The rays of light become spectacular when filtered through the trees and combined with the coastal fog.

Ashley Harrell

Nate Berg admires the light streaming through the trees on the Damnation Creek Trail in Redwood National Park.

Nate Berg admires the light streaming through the trees on the Damnation Creek Trail in Redwood National Park.

Mitch crispe

The woman turned out to be Kay Walsh, a landscape photographer and teacher who traveled from Bainbridge Island near Seattle just to capture this phenomenon. She had been there 10 years ago, she said, and since then she had never seen light filter through the trees as dramatically as it is here.

Walsh also teaches photography and is keen to tell his students, “You must paint with light.” At a time when technology occupies a large part of our attention, she said, it finds a purpose in making people appreciate the world’s wild places and parks and reconnect with the land.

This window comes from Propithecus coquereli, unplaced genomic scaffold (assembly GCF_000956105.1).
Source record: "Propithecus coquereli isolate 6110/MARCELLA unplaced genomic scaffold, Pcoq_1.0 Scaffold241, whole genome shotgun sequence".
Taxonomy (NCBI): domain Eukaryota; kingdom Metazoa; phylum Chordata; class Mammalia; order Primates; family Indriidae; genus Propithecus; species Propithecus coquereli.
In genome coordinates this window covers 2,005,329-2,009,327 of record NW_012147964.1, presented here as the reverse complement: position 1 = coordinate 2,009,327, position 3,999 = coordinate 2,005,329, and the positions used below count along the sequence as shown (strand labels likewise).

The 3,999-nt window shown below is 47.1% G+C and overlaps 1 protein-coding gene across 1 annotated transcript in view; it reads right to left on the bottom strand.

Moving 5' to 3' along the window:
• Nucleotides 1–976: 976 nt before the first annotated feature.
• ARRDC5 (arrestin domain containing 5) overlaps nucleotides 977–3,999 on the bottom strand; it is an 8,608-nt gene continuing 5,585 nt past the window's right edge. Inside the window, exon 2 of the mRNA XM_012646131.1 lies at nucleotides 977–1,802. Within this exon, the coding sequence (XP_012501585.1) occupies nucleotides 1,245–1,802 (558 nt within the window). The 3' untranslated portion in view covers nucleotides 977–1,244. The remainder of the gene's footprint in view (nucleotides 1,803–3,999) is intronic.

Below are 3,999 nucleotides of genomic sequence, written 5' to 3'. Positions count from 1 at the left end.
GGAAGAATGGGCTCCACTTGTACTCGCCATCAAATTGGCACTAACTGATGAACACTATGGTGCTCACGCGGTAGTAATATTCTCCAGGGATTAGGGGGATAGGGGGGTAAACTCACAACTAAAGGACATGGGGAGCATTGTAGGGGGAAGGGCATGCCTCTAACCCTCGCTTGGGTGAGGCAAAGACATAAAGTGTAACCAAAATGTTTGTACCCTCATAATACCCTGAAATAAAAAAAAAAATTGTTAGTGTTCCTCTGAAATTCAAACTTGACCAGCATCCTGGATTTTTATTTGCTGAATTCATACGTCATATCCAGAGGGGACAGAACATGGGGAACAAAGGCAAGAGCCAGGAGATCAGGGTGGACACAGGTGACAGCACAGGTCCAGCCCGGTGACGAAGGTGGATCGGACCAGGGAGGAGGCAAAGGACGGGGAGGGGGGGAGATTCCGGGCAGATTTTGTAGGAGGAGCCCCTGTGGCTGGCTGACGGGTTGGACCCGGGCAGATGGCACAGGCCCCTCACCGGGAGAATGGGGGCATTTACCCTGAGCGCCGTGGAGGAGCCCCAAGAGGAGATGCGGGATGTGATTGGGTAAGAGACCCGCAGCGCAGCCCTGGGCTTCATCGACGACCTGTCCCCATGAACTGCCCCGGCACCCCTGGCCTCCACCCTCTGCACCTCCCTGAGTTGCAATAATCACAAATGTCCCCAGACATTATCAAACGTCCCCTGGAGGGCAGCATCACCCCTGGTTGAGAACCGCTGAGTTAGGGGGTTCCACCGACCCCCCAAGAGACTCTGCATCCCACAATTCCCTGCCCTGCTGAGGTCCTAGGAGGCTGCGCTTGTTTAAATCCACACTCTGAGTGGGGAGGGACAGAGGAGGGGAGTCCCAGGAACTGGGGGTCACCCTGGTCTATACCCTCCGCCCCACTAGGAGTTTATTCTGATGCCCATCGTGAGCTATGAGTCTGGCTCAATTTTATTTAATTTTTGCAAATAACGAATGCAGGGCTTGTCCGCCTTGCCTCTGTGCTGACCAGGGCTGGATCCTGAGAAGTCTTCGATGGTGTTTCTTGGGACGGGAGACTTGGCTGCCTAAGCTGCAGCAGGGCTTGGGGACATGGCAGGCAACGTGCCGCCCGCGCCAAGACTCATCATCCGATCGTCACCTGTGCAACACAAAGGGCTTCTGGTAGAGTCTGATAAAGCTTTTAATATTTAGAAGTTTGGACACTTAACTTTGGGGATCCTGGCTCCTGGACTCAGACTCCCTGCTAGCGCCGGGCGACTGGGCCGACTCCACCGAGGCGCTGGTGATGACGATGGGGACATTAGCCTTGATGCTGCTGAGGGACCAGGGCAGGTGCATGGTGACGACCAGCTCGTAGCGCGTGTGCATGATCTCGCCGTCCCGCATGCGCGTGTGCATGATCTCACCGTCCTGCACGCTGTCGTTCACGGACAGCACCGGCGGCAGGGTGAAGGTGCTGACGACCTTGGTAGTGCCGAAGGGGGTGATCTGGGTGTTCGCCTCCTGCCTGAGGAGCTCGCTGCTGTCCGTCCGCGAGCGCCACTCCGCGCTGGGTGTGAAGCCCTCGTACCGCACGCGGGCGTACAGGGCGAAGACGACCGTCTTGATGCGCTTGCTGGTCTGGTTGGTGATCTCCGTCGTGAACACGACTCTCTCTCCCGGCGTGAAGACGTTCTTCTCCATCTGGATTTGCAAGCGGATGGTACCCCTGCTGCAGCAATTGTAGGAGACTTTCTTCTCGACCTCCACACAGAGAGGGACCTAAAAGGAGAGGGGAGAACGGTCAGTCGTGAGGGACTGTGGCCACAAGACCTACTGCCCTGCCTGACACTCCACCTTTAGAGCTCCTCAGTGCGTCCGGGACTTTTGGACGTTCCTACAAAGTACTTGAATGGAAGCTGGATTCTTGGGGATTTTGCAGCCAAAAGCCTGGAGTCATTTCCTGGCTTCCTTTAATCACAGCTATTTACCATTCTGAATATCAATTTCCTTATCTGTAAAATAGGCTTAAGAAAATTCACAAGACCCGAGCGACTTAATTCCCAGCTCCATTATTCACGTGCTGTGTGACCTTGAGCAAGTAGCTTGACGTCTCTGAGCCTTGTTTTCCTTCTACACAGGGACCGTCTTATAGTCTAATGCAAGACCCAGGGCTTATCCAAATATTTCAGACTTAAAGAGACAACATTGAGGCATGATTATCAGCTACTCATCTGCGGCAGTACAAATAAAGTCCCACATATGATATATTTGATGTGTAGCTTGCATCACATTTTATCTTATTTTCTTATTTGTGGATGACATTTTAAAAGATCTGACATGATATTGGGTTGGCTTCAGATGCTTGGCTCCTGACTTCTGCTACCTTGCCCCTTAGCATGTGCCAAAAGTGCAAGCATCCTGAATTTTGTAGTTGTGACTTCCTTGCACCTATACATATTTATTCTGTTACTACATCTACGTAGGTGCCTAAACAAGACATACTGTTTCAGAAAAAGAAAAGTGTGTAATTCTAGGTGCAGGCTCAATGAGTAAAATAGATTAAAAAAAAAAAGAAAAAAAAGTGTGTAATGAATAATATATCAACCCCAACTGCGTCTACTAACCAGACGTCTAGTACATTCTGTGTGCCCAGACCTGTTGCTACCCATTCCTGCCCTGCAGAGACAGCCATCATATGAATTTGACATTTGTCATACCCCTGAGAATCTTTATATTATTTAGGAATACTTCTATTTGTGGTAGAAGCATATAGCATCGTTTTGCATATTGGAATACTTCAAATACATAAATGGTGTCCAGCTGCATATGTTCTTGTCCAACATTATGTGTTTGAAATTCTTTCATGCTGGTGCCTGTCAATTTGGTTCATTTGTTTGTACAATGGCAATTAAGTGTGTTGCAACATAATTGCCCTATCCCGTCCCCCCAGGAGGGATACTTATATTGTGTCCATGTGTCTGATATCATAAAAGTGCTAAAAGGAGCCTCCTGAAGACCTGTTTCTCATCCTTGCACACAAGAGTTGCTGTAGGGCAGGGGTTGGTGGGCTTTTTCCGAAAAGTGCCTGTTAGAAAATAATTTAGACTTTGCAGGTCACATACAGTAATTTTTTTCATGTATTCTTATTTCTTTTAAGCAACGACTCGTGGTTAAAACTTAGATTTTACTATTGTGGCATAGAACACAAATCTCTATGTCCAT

” They lost [that connection], “she said.” So if you can touch their emotions … well, that’s why I’m doing this. ”

We met two other photographers on the runway that day – Nate Berg and Mitch Crispe. The recently married couple live in Arcata and like me they were also obsessed with finding a reliable place to see the light filter through the trees.

Mitch Crispe kisses a redwood tree on the Damnation Creek Trail.

Mitch Crispe kisses a redwood tree on the Damnation Creek Trail.

Nate berg

Crispe, a personal trainer, first experienced it in the Arcata community forest last September. “Everything was in order that day,” he said. “There must be fog, but then there must be a blue sky above the fog, then the sun must rise at such an angle that, as the fog dissipates and the sun’s rays can be seen on the cross and through the trees. “

The couple saw him in this forest several times, but it was unreliable, Crispe said. Then they saw him in Humboldt Redwoods State Park, but it was because of the smoke. Eventually they met another local photographer who mentioned Damnation Creek Trail. The first time they made the hour-long trip north the conditions were absolutely perfect.